4. ,I am not aware of any definition of that in the UCC or common law. If you are, would appreciate you sharing it. Thanks.
  5. Per FAR 4.1802(b) and 52.204-17 , I would assume the Government issues contracts to the Cage Code that owns or controls a Cage Code offeror. And, if that was not the practice, to me, the correct Cage Code holder is not being examined and held accountable for meeting the NDC criteria.
  6. The online law dictionary defines "entity" as follows" Legally, equal to a person who might owe taxes. A generic term inclusive of person, partnership, organization, or business. An entity can be legally bound. An entity is uniquely identifiable from any other entity. My view is that a division or department is not an entity because they can't be sued or contract in their name. However, a subsidiary or joint venture may be a segment/entity. I did not research the context for the CFR segment definition above. But according to your post, the NDC concerns entities, not segments.
  7. The DPAS rating applies to a supplier at all levels when the DPAS rating/requirement is included in the contract between a supplier at any level and its higher level customer (this includes the customer called Government.) You must examine the terms of the contract between this "vendor" and its customer to know whether the DPAS rating/requirement was flowed.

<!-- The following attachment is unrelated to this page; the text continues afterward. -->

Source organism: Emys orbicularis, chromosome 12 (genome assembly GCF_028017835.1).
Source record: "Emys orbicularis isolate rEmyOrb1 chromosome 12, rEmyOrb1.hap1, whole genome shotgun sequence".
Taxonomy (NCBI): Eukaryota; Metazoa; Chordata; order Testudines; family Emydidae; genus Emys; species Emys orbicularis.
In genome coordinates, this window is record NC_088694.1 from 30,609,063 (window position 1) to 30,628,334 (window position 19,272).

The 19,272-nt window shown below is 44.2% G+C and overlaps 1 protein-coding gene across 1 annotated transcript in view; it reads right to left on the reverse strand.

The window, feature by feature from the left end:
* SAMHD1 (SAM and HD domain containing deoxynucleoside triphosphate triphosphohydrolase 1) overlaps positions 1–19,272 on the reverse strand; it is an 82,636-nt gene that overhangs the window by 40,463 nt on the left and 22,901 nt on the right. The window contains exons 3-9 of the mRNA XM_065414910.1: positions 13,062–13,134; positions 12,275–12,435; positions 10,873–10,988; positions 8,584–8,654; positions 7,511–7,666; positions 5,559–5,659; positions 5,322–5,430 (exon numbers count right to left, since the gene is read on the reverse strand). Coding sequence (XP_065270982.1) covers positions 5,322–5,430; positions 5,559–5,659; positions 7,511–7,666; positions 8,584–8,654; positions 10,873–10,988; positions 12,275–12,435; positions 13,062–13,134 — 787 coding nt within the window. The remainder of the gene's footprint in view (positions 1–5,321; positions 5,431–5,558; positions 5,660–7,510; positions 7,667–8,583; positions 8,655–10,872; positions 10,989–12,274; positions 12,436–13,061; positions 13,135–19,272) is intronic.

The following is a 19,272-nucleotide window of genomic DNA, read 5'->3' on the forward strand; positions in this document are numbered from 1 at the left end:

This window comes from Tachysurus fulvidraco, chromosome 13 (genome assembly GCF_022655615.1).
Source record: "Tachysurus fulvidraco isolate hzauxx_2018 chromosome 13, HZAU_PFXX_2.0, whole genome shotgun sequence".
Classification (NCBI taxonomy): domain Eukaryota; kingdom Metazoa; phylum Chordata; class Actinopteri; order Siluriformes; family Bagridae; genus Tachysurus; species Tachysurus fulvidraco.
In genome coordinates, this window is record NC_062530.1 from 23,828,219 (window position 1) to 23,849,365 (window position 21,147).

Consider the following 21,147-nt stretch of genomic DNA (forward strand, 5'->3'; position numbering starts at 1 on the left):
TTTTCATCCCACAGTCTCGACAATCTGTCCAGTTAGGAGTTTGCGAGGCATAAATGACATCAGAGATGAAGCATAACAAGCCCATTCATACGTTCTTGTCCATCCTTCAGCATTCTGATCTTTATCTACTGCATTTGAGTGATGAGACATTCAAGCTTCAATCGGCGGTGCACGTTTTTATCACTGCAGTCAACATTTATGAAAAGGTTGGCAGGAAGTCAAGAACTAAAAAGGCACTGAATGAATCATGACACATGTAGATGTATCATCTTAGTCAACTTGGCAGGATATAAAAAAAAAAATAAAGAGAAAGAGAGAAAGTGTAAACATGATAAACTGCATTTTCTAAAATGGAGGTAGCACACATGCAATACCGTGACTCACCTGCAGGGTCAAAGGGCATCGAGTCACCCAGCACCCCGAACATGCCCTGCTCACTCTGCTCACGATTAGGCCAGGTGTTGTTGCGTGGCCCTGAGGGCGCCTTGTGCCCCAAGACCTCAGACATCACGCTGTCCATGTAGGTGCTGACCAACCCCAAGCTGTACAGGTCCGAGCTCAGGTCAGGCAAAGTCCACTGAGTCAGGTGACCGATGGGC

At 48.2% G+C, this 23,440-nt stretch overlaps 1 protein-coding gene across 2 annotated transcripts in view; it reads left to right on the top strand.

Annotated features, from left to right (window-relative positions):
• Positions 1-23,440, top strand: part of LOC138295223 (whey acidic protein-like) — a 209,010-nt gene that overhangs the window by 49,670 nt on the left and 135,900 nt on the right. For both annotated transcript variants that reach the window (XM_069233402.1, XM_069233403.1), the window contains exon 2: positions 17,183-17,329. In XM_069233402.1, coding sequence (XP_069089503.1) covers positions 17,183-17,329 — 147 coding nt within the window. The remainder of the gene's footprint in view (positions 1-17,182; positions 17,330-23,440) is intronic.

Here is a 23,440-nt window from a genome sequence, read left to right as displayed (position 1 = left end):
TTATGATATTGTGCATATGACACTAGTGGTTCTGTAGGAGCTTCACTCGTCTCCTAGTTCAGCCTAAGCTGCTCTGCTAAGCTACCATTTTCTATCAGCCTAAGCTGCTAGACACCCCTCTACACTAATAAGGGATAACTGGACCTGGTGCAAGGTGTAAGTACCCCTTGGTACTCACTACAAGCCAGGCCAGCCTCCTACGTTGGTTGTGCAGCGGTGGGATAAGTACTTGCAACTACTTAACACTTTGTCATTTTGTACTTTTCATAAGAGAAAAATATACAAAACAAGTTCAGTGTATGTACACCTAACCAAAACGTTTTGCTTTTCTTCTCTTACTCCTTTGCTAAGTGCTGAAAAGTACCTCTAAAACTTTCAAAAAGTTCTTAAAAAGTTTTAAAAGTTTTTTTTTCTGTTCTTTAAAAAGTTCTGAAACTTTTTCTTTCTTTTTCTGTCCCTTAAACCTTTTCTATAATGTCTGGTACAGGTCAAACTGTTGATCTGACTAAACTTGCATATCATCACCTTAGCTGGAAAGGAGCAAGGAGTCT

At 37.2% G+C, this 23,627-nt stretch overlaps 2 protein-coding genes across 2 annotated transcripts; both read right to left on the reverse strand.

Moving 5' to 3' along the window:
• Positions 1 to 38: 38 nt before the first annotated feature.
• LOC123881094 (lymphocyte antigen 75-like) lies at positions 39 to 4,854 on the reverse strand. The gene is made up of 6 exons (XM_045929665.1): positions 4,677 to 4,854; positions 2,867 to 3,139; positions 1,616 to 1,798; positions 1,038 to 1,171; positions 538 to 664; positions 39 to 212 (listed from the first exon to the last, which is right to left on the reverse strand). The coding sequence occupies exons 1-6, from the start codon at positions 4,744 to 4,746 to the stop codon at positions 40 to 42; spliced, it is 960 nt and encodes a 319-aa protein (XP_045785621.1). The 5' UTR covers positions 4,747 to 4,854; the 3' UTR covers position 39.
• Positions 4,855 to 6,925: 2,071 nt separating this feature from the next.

8. You could start your quest with Information in FAR 15.403-1(c)(1)(ii)
  9. DE, The delegation is ok. The "almost never" general position or Government experience seems inappropriate or questionable. Regardless, your company's justification rationale is unknown. I would hope you include the attempted source in the competitive bidding solicitations, which might be very difficult if the non-competitive justification was solid.